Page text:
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3 Ways to a Better Application Process

Allie Kelly

A lot of people out there aren’t satisfied their jobs. According to Gallup research, 85 percent of employees aren’t engaged at work, and instead spend each day lamenting the stressful projects they’ve been assigned and the overreaching managers they can’t escape.That means that there are plenty of folks who would jump on the opportunity to find a new job that would make them happier – which could be at your company. However, if your application process only adds to their frustrations, then you can be sure they’re going to look elsewhere.

Show job-seekers that you value their time and sanity – and that you’d do the same as their employer. See the application process from their point of view and make it as painless as possible. Here are three ways to make applicants’ lives easier. While these may sound like common sense, you’d be surprised by how many hiring departments ignore these steps and short-sell their organizations.

Don’t waste their time

Some employers operate under the unhealthy assumption that lengthy, Kafka-esque online application processes are a test of character. They believe that the people who spend hours filling out forms and submitting their materials are employees worth having. That mentality is actually a flashing neon sign to applicants to TURN BACK NOW.

Ideally, an online application should take roughly 15 minutes. Any longer than that and people are nearly guaranteed to jump ship. And please – don’t make applicants type in the same information over and over again. When candidates upload a resume that auto-populates the fields but does so incorrectly, that’s one more aggravating step. As a result, this can potentially turn the applicant away. Ensure your application process doesn’t re-request information, and inputs it correctly.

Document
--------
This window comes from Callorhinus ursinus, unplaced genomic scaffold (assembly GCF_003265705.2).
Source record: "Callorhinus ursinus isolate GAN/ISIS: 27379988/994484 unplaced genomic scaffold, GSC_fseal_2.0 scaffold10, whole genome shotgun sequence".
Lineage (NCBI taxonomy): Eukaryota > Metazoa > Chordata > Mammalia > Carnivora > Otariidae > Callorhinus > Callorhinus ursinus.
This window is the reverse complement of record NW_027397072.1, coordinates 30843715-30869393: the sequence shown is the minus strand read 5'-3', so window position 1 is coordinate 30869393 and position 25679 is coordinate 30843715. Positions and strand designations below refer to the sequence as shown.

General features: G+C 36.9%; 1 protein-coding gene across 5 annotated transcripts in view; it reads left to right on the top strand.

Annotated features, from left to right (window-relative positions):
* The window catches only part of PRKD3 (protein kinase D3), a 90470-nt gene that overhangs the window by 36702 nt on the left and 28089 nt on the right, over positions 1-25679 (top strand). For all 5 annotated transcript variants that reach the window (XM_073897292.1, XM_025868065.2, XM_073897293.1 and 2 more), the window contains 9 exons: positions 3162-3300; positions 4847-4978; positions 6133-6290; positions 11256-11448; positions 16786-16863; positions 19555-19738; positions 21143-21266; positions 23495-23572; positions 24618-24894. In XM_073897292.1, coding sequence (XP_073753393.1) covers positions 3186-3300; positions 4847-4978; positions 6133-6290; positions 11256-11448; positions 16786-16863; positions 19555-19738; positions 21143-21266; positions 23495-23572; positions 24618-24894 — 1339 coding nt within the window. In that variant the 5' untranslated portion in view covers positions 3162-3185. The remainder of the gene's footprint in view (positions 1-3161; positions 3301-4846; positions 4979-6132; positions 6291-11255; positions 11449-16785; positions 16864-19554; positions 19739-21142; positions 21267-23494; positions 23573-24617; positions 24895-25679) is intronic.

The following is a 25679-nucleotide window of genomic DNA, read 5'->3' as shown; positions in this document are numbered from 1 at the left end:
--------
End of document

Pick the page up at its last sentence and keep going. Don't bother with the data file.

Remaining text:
Let them know what’s happening

If you take a month to contact an applicant for an interview, he or she may think that working for your company would be a bureaucratic nightmare. Or worse, where no one knows how to effectively communicate or efficiently get things done.

Whatever you do, don’t leave applicants hanging. A study by research firm Potentialpark found that 73 percent of job candidates say that their No. 1 frustration in job-hunting is waiting for recruiters to get back to them. When scheduling a candidate for an interview, tell that individual promptly. If after the interview you’re not going to move forward, politely let him or her know. If you do plan to move forward, or are unsure, simply follow up letting them know that you will be in touch as soon as possible. Yes, it can be difficult to align hiring decisions among different stakeholders at your company, but sitting on your laurels is only going to lead you to miss out on top talent.

Avoid buzzwords and be direct

Experts say that consumers are at a tipping point in terms of the content they consume – so many different advertisers are vying for their attention that a lot of it just comes out as noise. The same is happening with job seekers. Seemingly every job posting these days is full of buzzwords, cliches and convenient re-brandings of age-old ideas – companies are looking for “storytelling ninjas” and employees who want to be part of a “vibrant, synergistic global village of people who care.” Just seeing these buzzwords and phrases pop up in job descriptions can make candidates’ eyes glaze over. Scrolling through annoying description after description is incredibly frustrating for employees.
Instead, aim for authenticity and clarity in your job postings. Focus only on what tangible job duties and skills the position will demand, Inc. magazine recommends. Applicants will appreciate your candor. Having the actual details of the job will help them quickly decide if they will apply. Unclear job descriptions inevitably waste your time too. These unqualified candidates may submit applications where they otherwise would not have — and now those are resumes on your desk needing review.

Market your company as the great place to work as it is by making the application process easier on the candidate. Otherwise, you could be sabotaging your chance at attracting top talent.

Allie Kelly

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